Assuming everything Bob told you is correct, Andy and Charlie want to fire you and don't want to discuss it with you. Bob at least wants to have a conversation. So I would go back to him in person or send an email and say something like:
I was so surprised by what you told me that I needed some time to process it. I had no idea my performance was not good enough for Andy and Charlie and that the comments from Andy recently have been related to objective performance issues. If you have 30 minutes, I'd be very grateful for some more specific direction about ways I can improve.
For an email, finish with an expression of how much you have enjoyed working there, want to continue working there, and want to be the very best you can be, along with some gratitude that he even told you anything about what's going on as far as the perception of your performance is concerned. If you're going to do this in person, practice the sentences a little so you get them reasonably smooth.
If Bob doesn't have time to help you or replies that he's not really your manager, you will have to approach either Andy (who has expressed a problem with you, but not in a way you understood) or Charlie and ask them what you need to do to get your performance where they want it. You should not tell either one that Bob filled you in.
To Andy I would avoid email, and find a moment without no-one else around and probably say:
If I were getting my performance review today, it wouldn't go well, would it? [pause. Nervous laugh especially if he laughs.] I would really appreciate some specific direction about how I can meet your expectations in this role.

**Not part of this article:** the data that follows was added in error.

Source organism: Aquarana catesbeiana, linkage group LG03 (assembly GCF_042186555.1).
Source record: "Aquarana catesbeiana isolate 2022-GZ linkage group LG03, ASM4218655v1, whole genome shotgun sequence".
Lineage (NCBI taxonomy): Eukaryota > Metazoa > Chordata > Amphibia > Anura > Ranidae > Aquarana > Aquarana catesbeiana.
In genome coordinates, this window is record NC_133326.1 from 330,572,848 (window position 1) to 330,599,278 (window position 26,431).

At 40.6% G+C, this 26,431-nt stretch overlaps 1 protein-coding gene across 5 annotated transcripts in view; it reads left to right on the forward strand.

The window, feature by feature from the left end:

(I know, you asked if anything was wrong, but that's nowhere near as specific as Am I doing a good job?) You probably won't get the direction there and then, but if you're lucky you'll get an appointment for 30 or so minutes later the same week in which he will tell you everything that's not good enough.
To Charlie, perhaps:
I think Andy is not happy with my performance. Is there anything you can tell me about how I'm doing?
I would be vaguest with Charlie because you haven't reported anything about what he has said or done. Chances are he will send you to Andy (because he has the problem) or Bob (if he's actually your boss.) So tempting as it may be, don't start with the most senioe person. Start with the ones who have told you your performance is not what it should be.
Whoever you talk to, whoever agrees to talk to you, ask them to please help you to do better. And listen carefully to what they tell you. They probably won't tell you again. While you may be scared to hear a big list of complaints, not hearing it won't keep them from acting on it. Your only chance to turn this around is to know what they care about and what they think is a problem.
On the matter of whether they have messed up, should have said something, or are handling this wrong: they almost certainly have and are, but that does not matter. I remember dealing with an employee who was not meeting our needs, missing deadlines, not communicating, and upsetting other employees. He wanted to have a meeting about how I was not a very good boss. I told him "I may or may not be a good boss, but I am the boss you have. And since I own this company, if you need a different boss you know what you will have to do to get one, right?" You need to work out what they want - if you have to interview it out of them, if it is all unfair and wrong, well it is what it is. You can get new bosses by leaving, or you can try to work out how to work for these. But I promise you that if you try to show them what horrible bosses they are it will not help your cause at all. It may not be your fault that you let them down, but it sure is your problem.